Anyone want to be Mike Nifong today?
RALEIGH, N.C. — The North Carolina State Bar has added additional ethics charges to a complaint filed against the prosecutor who brought sexual assault charges against three Duke lacrosse players, accusing him of withholding DNA evidence and making misleading statements to the court.
The added charges were made public Wednesday, about an hour before Durham County District Attorney Mike Nifong was scheduled to appear at a conference to discuss details of the ethics case. The changes could lead to Nifong’s removal from the bar.
HotAir weighs in Nifong slapped with second, harsher ethics complaint
From Ann Coulter:
The charges at The Smoking Gun
The theme of Monday’s 34th annual March for Life was, “Thou Shalt Protect the Equal Right to Life of Each Innocent Human in Existence at Fertilization – No Exception! No Compromise!” But a whole lot of people, more specifically 85% of those with a prenatal diagnosis, take exception and some will compromise their Judeo-Christian ideals to terminate a baby with Down syndrome.
Look for that 85% figure to rise. The American College of Obstetricians and Gynecologists is now recommending that ALL pregnant women (regardless of age) receive prenatal genetic testing and counseling.
“Yes, it’s going to lead to more termination, but it’s going to be fair to these women who are 24 who say, ‘How come I have to raise an infant with Down’s syndrome, whereas my cousin who was 35 didn’t have to?’” Dr. Andre Lalonde, the executive vice president of the SOGC, told the National Post.
To make it easier on everyone (but the baby), a non-invasive nuchal fold translucency test can be performed at 10 to 13 weeks of pregnancy, when a mom is barely showing, so no one has to know if she chooses to terminate.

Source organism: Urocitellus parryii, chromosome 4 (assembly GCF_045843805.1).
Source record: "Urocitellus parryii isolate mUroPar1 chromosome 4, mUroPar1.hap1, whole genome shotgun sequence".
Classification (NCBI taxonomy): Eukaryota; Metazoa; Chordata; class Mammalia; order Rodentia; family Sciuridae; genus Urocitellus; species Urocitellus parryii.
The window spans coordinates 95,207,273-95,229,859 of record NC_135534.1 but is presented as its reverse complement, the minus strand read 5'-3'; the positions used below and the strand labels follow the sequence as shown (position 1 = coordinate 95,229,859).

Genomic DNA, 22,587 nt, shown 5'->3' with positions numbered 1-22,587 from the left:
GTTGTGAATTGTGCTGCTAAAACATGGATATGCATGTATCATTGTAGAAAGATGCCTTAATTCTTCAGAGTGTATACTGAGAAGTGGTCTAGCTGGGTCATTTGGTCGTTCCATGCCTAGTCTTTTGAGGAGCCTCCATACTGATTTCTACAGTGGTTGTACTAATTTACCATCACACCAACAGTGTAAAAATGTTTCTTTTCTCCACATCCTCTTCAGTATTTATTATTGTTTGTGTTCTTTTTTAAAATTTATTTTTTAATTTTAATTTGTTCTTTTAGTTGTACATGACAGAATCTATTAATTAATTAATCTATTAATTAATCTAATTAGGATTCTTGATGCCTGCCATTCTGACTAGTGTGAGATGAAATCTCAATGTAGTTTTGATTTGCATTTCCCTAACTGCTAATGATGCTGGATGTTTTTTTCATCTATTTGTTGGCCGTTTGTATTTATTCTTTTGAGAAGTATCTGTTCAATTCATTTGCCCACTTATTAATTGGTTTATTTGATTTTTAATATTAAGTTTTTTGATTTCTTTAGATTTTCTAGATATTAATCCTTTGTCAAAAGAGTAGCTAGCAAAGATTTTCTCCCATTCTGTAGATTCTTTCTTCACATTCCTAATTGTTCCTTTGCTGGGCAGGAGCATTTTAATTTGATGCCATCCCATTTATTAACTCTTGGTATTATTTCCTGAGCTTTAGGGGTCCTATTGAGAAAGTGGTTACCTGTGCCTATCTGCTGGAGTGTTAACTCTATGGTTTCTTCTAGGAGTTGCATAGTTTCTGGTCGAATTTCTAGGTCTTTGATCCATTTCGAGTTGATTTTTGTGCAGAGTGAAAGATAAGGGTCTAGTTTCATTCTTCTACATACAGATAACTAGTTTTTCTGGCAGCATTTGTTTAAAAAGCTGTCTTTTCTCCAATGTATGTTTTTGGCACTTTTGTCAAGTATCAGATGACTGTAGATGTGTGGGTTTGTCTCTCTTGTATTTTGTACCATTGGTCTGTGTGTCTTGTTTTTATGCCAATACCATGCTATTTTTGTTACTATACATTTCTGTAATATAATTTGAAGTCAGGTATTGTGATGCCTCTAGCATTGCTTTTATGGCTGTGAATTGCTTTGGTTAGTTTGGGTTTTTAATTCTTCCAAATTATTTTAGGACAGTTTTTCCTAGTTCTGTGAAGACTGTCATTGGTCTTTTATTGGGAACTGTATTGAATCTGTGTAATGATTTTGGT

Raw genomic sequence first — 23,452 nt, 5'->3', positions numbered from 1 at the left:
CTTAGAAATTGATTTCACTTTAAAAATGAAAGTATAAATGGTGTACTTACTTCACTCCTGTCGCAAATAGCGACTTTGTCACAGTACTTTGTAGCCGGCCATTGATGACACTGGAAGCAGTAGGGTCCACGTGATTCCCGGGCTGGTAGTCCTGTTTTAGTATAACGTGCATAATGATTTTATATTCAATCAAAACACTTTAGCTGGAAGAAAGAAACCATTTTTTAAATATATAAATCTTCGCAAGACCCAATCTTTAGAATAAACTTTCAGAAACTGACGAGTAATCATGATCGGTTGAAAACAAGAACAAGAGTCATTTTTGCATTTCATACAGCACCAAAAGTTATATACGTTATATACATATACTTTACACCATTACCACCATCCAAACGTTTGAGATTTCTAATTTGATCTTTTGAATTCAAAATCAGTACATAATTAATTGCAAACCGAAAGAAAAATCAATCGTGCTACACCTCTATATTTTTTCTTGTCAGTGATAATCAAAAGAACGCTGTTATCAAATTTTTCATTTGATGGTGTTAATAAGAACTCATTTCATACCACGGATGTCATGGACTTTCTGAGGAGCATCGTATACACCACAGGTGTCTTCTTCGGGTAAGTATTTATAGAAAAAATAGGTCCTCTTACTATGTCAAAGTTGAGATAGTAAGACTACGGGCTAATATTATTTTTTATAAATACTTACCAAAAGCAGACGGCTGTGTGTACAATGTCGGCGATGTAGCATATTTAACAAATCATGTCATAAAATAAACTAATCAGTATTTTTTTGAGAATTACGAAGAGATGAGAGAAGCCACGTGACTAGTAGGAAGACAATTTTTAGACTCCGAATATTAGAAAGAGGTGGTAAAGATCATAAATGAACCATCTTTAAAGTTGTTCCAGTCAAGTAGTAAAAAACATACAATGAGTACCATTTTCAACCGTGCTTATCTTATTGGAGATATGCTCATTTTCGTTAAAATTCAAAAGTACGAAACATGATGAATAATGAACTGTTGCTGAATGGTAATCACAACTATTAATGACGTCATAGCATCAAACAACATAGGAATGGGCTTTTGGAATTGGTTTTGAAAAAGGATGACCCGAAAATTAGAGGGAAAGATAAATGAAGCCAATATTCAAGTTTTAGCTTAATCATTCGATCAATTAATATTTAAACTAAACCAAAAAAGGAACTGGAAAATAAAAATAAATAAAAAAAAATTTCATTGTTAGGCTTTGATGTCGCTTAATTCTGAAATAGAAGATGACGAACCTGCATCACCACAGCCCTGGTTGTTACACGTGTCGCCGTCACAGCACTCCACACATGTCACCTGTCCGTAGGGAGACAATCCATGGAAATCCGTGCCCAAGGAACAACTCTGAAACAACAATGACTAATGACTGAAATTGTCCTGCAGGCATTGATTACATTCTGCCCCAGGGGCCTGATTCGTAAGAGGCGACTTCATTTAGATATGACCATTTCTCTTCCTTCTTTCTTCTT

Those whose results are most worrisome could then undergo a procedure called chorionic villus sampling (CVS) to confirm the diagnosis while still in the first trimester. Those whose results are less clear and are worried about the small risk of miscarriage posed by CVS can wait until the second trimester to undergo the quadruple test. If that is positive, they could then undergo amniocentesis, which also carries a small risk of miscarriage.
Women who would opt to terminate a pregnancy based on the results would be able to do so much earlier, when abortion is less risky and less traumatic, Malone said.
“By the time you’re 20 weeks pregnant, most women will be feeling fetal movement. We wouldn’t want to underestimate the psychological or emotional difficulty of undergoing pregnancy termination that late,” Malone said. “Also, at that point it’s easy to tell by looking at the woman if she is pregnant. This way she can make her decision in utmost privacy.”
Canada is recommending automatic amniocentesis for all women over 40:
The Canadian society of obstetricians and gynaecologists recommends that all women be “given” amniocentesis, and that women over 40 should “automatically be given” amniocentesis. One wonders what the word “automatically” means here. Is there a distinction between being given amniocentesis and being automatically given amniocentesis? If so, what is it? Whatever it is, you can be sure of the direction in which the eugenic screws are turning. (From Reflections on Faith and Culture Blog)
I may be reaching, but I truly believe that the push for earlier diagnosis and genetic prenatal testing for ALL women stems from John Edward’s attack on obstetricians using junk science exclaiming cerebral palsy is caused by malpractice during the birth process. Now lawyers are finding other conditions to blame on obstetricians and are filing wrongful life/birth suits on behalf of parents and children with issues like Down syndrome. Testing all women gives them the opportunity to remove less than perfect babies from their bodies and no reason to sue their ob/gyn.
After my son was born, I needed to find others who had children with Down syndrome. Among the famous were columnist, George Will, and actor, John McGinley.
George Will has always been one of my favorite columnists. Following is an excerpt from his most recent column in Newsweek. Follow the link to read the entire column.